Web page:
Trent Williams on the shuffling that the offensive line likely will have to do with LG Shawn Lauvao out: "It’s a challenge any time you have anybody who has to move positions or any guy who’s new to the lineup. It’s definitely a learning curve to get caught up to speed on how we like to do things. With Tony being a veteran and knowing the offense inside and out, Chase kicking over to guard, those are two of the smarter guys in the offensive line room."

Comment: He doesn’t appear to be too worried that Tony Bergstrom will move in at center and starting center Chase Roullier will slide over to left guard. I don’t think that there should be too much concern about Bergstrom knowing what he needs to do. But his performance in the preseason was spotty at best. We will see how the revamped interior line performs against the Packers’ quality group on the interior defensive line.

Injuries of note

Out: S Troy Apke (hamstring), G Shawn Lauvao (calf)
Limited: WR Paul Richardson (shoulder), LB Zach Brown (oblique), G Brandon Scherff (knee), OT Trent Williams (knee)

Changes from Wednesday: Richardson and Brown from out to limited

The agenda

Today: Practice 12:15 p.m.; Jay Gruden news conference and open locker room after practice approx. 2 p.m.

Upcoming: Packers @ Redskins (Sept. 23) 2; Redskins @ Saints (October 8) 17; Cowboys @ Redskins 30

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The 2005 draft link that bonds the Redskins and Packers ahead of Week 3

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The 2005 draft link that bonds the Redskins and Packers ahead of Week 3

Looking back at NFL Drafts can be a frustrating task for Redskins fans. Missed opportunities and botched picks litter the record books, though the organization has made plenty of good picks, too. 

This weekend marks an interesting intersection of past drafts and current reality when Aaron Rodgers and the Packers come to visit the Redskins and Alex Smith.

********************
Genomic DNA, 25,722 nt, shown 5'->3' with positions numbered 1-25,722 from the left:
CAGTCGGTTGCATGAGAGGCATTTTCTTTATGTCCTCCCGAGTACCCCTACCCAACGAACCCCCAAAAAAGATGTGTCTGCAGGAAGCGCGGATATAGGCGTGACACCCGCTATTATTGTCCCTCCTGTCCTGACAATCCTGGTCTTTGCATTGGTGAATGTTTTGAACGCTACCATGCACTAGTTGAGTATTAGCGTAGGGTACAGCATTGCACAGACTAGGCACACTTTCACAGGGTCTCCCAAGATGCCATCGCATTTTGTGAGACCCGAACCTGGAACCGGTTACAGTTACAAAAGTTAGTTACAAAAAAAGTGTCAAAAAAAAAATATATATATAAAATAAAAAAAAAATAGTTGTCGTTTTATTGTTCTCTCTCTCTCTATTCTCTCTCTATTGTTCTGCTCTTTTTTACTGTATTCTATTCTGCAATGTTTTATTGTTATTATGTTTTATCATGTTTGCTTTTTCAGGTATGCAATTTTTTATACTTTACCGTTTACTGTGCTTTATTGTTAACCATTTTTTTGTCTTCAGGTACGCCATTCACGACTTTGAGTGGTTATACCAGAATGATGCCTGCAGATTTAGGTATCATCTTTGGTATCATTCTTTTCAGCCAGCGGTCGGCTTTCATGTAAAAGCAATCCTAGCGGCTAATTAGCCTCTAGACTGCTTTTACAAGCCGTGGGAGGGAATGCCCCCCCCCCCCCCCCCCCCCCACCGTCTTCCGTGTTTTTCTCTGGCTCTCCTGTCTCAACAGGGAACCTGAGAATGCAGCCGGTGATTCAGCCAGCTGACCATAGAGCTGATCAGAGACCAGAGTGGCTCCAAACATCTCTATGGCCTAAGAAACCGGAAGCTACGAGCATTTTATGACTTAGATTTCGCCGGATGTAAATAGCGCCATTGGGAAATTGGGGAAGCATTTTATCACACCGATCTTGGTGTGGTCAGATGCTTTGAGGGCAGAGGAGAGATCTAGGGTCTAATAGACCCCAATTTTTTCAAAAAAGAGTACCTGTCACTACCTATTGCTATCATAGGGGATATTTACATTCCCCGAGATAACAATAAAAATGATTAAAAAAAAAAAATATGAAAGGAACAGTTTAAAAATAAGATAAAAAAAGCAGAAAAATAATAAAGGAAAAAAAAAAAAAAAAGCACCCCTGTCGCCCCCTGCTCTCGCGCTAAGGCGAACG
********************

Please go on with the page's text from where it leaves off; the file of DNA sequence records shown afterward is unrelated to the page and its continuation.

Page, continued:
Way back, in the 2005 NFL Draft, the 49ers selected Smith with the No. 1 overall pick. He was a major prospect and the consensus top pick in the draft coming out of an outrageous year playing under Urban Meyer at the University of Utah. 

Later that same draft, all the way down to the 24th pick, Green Bay took Aaron Rodgers out of the University of California Berkeley. At the time, the selection turned heads, as the Packers had future Hall of Famer Brett Favre at QB. 

The Rodgers pick turned out to be pretty smart, to say the least. Smith’s tenure in San Francisco had high points, but nothing that lived up to his lofty draft position. 

Rodgers and Smith have talked about being from the same draft class, and the two have developed a friendship off the field. 

“You know, he's a decent player,” Smith joked about Rodgers on Wednesday. 

“He and I [have] been around each other a lot of time now, always linked, pretty good buddies. Certainly, kind of I think follow each other's career from afar.”

Fair or not, Smith and Rodgers have been linked ever since that 2005 draft. Those weren’t the only two QBs taken that year though. 

The Redskins selected Jason Campbell out of Auburn with the 25th pick. If Rodgers had slipped just one more spot, maybe the Redskins take Rodgers instead.

Just to make one more connection, albeit an odd one, but Rodgers wasn’t even the only guy with that last name taken in 2005.

The Redskins selected cornerback Carlos Rogers with the ninth overall pick. Imagine if they took the QB with the slightly different last name.